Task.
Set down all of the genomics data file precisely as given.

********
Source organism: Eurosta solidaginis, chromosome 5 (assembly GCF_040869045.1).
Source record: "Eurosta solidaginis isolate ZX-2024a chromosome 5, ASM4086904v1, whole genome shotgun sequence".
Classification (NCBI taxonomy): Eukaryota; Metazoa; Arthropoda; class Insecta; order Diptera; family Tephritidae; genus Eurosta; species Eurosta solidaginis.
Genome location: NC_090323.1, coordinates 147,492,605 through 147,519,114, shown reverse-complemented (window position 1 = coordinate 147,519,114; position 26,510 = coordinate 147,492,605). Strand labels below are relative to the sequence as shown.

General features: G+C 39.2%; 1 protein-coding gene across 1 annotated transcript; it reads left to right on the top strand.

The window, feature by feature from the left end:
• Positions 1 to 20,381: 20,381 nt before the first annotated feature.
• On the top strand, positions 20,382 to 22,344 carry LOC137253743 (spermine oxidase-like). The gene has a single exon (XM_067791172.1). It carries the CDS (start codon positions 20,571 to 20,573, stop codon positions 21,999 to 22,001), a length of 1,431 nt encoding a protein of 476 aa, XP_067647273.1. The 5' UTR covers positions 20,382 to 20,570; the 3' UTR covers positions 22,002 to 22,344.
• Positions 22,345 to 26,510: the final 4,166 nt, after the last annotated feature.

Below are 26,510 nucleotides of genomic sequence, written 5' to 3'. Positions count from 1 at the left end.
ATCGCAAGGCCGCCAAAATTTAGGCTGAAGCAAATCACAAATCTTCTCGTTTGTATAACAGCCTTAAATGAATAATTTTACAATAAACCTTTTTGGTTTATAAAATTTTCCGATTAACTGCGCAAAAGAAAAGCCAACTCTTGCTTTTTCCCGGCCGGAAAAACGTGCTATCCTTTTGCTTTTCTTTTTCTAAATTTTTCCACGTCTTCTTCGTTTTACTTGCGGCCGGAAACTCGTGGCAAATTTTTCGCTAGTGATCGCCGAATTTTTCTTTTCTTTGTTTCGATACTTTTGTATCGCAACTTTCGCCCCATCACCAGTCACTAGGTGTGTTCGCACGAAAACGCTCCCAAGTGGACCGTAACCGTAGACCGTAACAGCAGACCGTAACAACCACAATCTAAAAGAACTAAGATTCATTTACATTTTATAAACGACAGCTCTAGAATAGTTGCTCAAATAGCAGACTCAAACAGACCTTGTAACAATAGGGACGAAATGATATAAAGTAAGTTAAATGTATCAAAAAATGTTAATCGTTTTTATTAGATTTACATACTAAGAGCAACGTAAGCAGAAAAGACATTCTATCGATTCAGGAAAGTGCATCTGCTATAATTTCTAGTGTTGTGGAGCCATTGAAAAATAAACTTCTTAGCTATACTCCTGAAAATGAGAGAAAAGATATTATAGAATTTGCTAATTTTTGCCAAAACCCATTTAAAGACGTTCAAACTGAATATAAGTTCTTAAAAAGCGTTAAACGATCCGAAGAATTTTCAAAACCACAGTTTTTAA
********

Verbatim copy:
Source organism: Eurosta solidaginis, chromosome 5 (assembly GCF_040869045.1).
Source record: "Eurosta solidaginis isolate ZX-2024a chromosome 5, ASM4086904v1, whole genome shotgun sequence".
Classification (NCBI taxonomy): Eukaryota; Metazoa; Arthropoda; class Insecta; order Diptera; family Tephritidae; genus Eurosta; species Eurosta solidaginis.
Genome location: NC_090323.1, coordinates 147,492,605 through 147,519,114, shown reverse-complemented (window position 1 = coordinate 147,519,114; position 26,510 = coordinate 147,492,605). Strand labels below are relative to the sequence as shown.

General features: G+C 39.2%; 1 protein-coding gene across 1 annotated transcript; it reads left to right on the top strand.

The window, feature by feature from the left end:
• Positions 1 to 20,381: 20,381 nt before the first annotated feature.
• On the top strand, positions 20,382 to 22,344 carry LOC137253743 (spermine oxidase-like). The gene has a single exon (XM_067791172.1). It carries the CDS (start codon positions 20,571 to 20,573, stop codon positions 21,999 to 22,001), a length of 1,431 nt encoding a protein of 476 aa, XP_067647273.1. The 5' UTR covers positions 20,382 to 20,570; the 3' UTR covers positions 22,002 to 22,344.
• Positions 22,345 to 26,510: the final 4,166 nt, after the last annotated feature.

Below are 26,510 nucleotides of genomic sequence, written 5' to 3'. Positions count from 1 at the left end.
ATCGCAAGGCCGCCAAAATTTAGGCTGAAGCAAATCACAAATCTTCTCGTTTGTATAACAGCCTTAAATGAATAATTTTACAATAAACCTTTTTGGTTTATAAAATTTTCCGATTAACTGCGCAAAAGAAAAGCCAACTCTTGCTTTTTCCCGGCCGGAAAAACGTGCTATCCTTTTGCTTTTCTTTTTCTAAATTTTTCCACGTCTTCTTCGTTTTACTTGCGGCCGGAAACTCGTGGCAAATTTTTCGCTAGTGATCGCCGAATTTTTCTTTTCTTTGTTTCGATACTTTTGTATCGCAACTTTCGCCCCATCACCAGTCACTAGGTGTGTTCGCACGAAAACGCTCCCAAGTGGACCGTAACCGTAGACCGTAACAGCAGACCGTAACAACCACAATCTAAAAGAACTAAGATTCATTTACATTTTATAAACGACAGCTCTAGAATAGTTGCTCAAATAGCAGACTCAAACAGACCTTGTAACAATAGGGACGAAATGATATAAAGTAAGTTAAATGTATCAAAAAATGTTAATCGTTTTTATTAGATTTACATACTAAGAGCAACGTAAGCAGAAAAGACATTCTATCGATTCAGGAAAGTGCATCTGCTATAATTTCTAGTGTTGTGGAGCCATTGAAAAATAAACTTCTTAGCTATACTCCTGAAAATGAGAGAAAAGATATTATAGAATTTGCTAATTTTTGCCAAAACCCATTTAAAGACGTTCAAACTGAATATAAGTTCTTAAAAAGCGTTAAACGATCCGAAGAATTTTCAAAACCACAGTTTTTAA